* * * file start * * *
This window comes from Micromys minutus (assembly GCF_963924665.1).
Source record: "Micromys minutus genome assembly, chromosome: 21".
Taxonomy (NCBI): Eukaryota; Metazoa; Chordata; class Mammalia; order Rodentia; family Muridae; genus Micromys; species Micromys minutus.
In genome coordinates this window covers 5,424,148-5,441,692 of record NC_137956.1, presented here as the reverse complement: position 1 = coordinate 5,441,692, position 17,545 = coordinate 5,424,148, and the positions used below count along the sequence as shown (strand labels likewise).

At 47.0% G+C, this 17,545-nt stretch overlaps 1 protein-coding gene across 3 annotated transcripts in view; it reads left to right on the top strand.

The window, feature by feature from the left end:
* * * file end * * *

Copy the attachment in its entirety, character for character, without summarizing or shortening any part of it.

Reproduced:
This window comes from Micromys minutus (assembly GCF_963924665.1).
Source record: "Micromys minutus genome assembly, chromosome: 21".
Taxonomy (NCBI): Eukaryota; Metazoa; Chordata; class Mammalia; order Rodentia; family Muridae; genus Micromys; species Micromys minutus.
In genome coordinates this window covers 5,424,148-5,441,692 of record NC_137956.1, presented here as the reverse complement: position 1 = coordinate 5,441,692, position 17,545 = coordinate 5,424,148, and the positions used below count along the sequence as shown (strand labels likewise).

At 47.0% G+C, this 17,545-nt stretch overlaps 1 protein-coding gene across 3 annotated transcripts in view; it reads left to right on the top strand.

The window, feature by feature from the left end: